[adsense float=’left’]In advertising, you’re told to poke the prospect’s fears so that they take action and buy what you’re selling. “But what fears?” is the million dollar question. Today we’ll explore where fears come from, so that you know where to start with your advertising.
Let’s begin with a definition of fear.
An old mentor of mine used an acrostic to explain what a fear is:
If a fear is a false expectation, then you could say it is the opposite (or at least different) from what they expect.
Does this give you a clue as to what they fear?
It should. But first, you have to know what they expect. This brings us right back to what they value:
People expect to be able to live their values.
So a false expectation of their values, would be the root cause of fear. This is pretty deep, and you may not have picked up on where I’m going with this. So let me simplify the root cause of fear:
Fear occurs when a person feels one of their values is threatened.
Here are a couple of examples:
As a parent, you value your children. When they get sick, don’t you have a little fear swirling around inside of you? Of course you do. There is a threat that your might be taken away from you by the illness. The worse the illness (the greater the threat), the greater the amount of fear you experience.
In another example, say that a person values “integrity.” This person expects to live their life with integrity, and they expect those around them to do the same.
Integrity is “doing the right thing.” Not the expedient thing, not the easy thing. It is the “right” thing.
What would threaten a person’s integrity, or ability to do the right thing?
One thing that jumps in my mind right away, is being around people with a known history of doing the wrong thing. “Just being around them.”
Therefore, a person that values integrity will have a fear of hanging around people that don’t do the right thing.
Fears and Values are Linked
In essence, fears and values are closely linked. In fact, that is on of the ways we are able to catalog a person’s values. This is another secret that no one knows:
To find what a person values, we can study them for what they fear. Then we just flip it over to find out what they value.
Here is another secret key that very few people know:
People will protect what they value, even if it is an internal value that no one can see. If they sense that their value is in danger, they will take action to protect it.
That is why fear is a trigger for action: in order to protect the value, they must take an action.
Therefore, when you present them an action they can use to protect that value, they feel compelled to reach for it. Cha-Ching! The sale has been made.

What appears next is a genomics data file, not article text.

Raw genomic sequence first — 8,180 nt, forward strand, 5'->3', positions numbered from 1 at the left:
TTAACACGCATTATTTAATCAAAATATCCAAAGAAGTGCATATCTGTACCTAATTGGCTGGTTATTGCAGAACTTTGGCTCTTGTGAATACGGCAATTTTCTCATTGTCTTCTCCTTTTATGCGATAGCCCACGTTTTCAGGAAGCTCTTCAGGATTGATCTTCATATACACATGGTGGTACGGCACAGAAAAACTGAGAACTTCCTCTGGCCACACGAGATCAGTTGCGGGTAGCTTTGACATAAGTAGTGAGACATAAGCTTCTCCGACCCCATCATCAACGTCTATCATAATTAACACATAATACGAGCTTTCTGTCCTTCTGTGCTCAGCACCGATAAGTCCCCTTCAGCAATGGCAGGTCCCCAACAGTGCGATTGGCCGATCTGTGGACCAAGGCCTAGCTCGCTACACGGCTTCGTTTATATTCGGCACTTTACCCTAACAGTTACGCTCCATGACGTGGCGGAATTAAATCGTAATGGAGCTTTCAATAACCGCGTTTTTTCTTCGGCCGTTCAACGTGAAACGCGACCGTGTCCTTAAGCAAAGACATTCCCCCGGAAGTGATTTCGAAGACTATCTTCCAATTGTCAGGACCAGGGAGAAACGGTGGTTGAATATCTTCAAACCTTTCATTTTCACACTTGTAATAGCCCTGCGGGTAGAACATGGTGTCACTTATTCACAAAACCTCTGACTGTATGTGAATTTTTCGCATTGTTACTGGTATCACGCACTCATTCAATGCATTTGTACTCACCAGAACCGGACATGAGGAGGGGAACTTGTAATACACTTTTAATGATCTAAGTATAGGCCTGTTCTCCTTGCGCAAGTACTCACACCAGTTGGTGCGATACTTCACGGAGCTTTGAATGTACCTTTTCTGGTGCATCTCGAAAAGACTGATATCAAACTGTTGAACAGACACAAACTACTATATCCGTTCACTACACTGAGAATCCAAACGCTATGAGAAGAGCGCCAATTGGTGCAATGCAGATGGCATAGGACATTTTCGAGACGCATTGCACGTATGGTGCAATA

Let me say this as a warning: If every you come across as trying to manipulate someone else, the game is over. You won’t get the sale (get hired, get the date, or persuade them to do what you want). In fact, you’ll get a form of retribution that will feel stronger than a nuclear bomb.
You have to be very subtle in agitating a fear in someone else. If they sense that you are trying to use it against them (manipulation), you’ve blown the deal. Be careful.
How Do You Find What They Fear?
People don’t often go around telling others what they fear. Sometimes they do, and those moments are packed with priceless information that is easy to catalog. Most of the time, they bury their fears deep down so that others won’t manipulate them.
Since they aren’t going to tell us what they fear, we’ll use a different clue that will reveal what they value. That clue is: anger.
Anger is also associated with what a person values. So pay attention when you see someone else get angry. From it, you can deduce what they value.
Where a fear is a threat to something they value, anger arises from a violation of one of their values.
And it doesn’t matter if it is a real violation, or if it is perceived violation. Both are going to cause anger.
If you take a child away from a parent, or even if you say you’ve taken away the child (as a bluff), that is going to cause immediate anger.
Let me give you another example. This is pretty common, as it is a value of people with the Warrior personality type.
Warriors value “loyalty.” They often give their loyalty to someone else in the form of friendship, partnership, marriage, etc. They get angry (sometimes enough to kill) when that person they’ve given their loyalty to, violates the bond (called a back-stabber). If for example, their friend shares a secret that they swore not to reveal, that will trigger an anger eruption.
Anger is a visible manifestation of a violated value.
People can’t hold anger back, like they can hide one of their fears. But to the astute, it reveals the same thing. Anger reveals to us what they hold as one of their values.
[adsense float=’left’]You should constantly watch for anger coming out of other people. It will tell you what they value.
Once you know what they value, you can deduce one of their fears, because a fear is a threat to one of their values.
When you want something from them, you only have to agitate the fear to trigger them to take action.
Discover More About Values and Fears
If you want to learn more about how to agitate their fears without being manipulative, I recommend the Personality Marketing Manual. It not only shows you the fears, it also goes deeper and lists the values of each of the four personality types you’ll meet in humanity. You don’t have to do the cataloging of fears and values, it’s already been done for you! You just have to plug it into your advertising and start the cash register a-ringing.